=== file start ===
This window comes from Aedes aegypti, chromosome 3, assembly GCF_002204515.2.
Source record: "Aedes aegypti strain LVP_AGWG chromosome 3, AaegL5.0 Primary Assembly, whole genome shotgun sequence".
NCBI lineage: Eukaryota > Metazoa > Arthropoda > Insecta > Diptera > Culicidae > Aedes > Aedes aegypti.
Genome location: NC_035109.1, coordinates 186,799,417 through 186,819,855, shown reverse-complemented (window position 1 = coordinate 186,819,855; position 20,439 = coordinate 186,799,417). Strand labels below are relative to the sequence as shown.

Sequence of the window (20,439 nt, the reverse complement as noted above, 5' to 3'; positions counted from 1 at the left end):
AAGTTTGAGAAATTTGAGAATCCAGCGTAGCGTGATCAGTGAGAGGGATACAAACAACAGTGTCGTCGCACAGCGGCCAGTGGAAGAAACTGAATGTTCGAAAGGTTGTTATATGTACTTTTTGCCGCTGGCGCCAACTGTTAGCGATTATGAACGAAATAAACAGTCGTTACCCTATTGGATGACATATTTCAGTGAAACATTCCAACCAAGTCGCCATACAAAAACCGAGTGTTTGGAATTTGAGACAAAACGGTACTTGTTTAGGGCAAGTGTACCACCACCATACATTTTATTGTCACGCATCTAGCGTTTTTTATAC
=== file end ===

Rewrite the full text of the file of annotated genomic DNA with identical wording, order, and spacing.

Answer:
This window comes from Aedes aegypti, chromosome 3, assembly GCF_002204515.2.
Source record: "Aedes aegypti strain LVP_AGWG chromosome 3, AaegL5.0 Primary Assembly, whole genome shotgun sequence".
NCBI lineage: Eukaryota > Metazoa > Arthropoda > Insecta > Diptera > Culicidae > Aedes > Aedes aegypti.
Genome location: NC_035109.1, coordinates 186,799,417 through 186,819,855, shown reverse-complemented (window position 1 = coordinate 186,819,855; position 20,439 = coordinate 186,799,417). Strand labels below are relative to the sequence as shown.

Sequence of the window (20,439 nt, the reverse complement as noted above, 5' to 3'; positions counted from 1 at the left end):
AAGTTTGAGAAATTTGAGAATCCAGCGTAGCGTGATCAGTGAGAGGGATACAAACAACAGTGTCGTCGCACAGCGGCCAGTGGAAGAAACTGAATGTTCGAAAGGTTGTTATATGTACTTTTTGCCGCTGGCGCCAACTGTTAGCGATTATGAACGAAATAAACAGTCGTTACCCTATTGGATGACATATTTCAGTGAAACATTCCAACCAAGTCGCCATACAAAAACCGAGTGTTTGGAATTTGAGACAAAACGGTACTTGTTTAGGGCAAGTGTACCACCACCATACATTTTATTGTCACGCATCTAGCGTTTTTTATAC